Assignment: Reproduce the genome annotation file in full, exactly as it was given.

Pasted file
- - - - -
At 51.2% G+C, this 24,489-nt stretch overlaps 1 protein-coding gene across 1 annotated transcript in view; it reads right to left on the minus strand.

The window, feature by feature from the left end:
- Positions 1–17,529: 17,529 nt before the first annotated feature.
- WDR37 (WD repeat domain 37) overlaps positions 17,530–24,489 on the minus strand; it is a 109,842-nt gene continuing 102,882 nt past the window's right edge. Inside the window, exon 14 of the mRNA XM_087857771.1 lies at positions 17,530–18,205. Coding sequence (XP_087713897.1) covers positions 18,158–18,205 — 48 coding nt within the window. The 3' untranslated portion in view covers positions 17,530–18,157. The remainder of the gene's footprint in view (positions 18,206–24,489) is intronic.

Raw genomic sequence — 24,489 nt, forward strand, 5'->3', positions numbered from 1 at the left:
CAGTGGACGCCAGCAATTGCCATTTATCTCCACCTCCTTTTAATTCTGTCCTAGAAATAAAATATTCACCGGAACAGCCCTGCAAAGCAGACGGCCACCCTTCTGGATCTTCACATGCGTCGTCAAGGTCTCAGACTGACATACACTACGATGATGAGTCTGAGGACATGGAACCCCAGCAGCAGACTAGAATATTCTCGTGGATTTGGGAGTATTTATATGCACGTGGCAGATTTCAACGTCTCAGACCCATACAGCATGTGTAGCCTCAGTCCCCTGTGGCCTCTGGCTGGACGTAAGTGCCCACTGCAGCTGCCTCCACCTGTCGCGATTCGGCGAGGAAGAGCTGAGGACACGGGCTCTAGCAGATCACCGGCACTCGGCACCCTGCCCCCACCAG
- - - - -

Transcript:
At 51.2% G+C, this 24,489-nt stretch overlaps 1 protein-coding gene across 1 annotated transcript in view; it reads right to left on the minus strand.

The window, feature by feature from the left end:
- Positions 1–17,529: 17,529 nt before the first annotated feature.
- WDR37 (WD repeat domain 37) overlaps positions 17,530–24,489 on the minus strand; it is a 109,842-nt gene continuing 102,882 nt past the window's right edge. Inside the window, exon 14 of the mRNA XM_087857771.1 lies at positions 17,530–18,205. Coding sequence (XP_087713897.1) covers positions 18,158–18,205 — 48 coding nt within the window. The 3' untranslated portion in view covers positions 17,530–18,157. The remainder of the gene's footprint in view (positions 18,206–24,489) is intronic.

Raw genomic sequence — 24,489 nt, forward strand, 5'->3', positions numbered from 1 at the left:
CAGTGGACGCCAGCAATTGCCATTTATCTCCACCTCCTTTTAATTCTGTCCTAGAAATAAAATATTCACCGGAACAGCCCTGCAAAGCAGACGGCCACCCTTCTGGATCTTCACATGCGTCGTCAAGGTCTCAGACTGACATACACTACGATGATGAGTCTGAGGACATGGAACCCCAGCAGCAGACTAGAATATTCTCGTGGATTTGGGAGTATTTATATGCACGTGGCAGATTTCAACGTCTCAGACCCATACAGCATGTGTAGCCTCAGTCCCCTGTGGCCTCTGGCTGGACGTAAGTGCCCACTGCAGCTGCCTCCACCTGTCGCGATTCGGCGAGGAAGAGCTGAGGACACGGGCTCTAGCAGATCACCGGCACTCGGCACCCTGCCCCCACCAG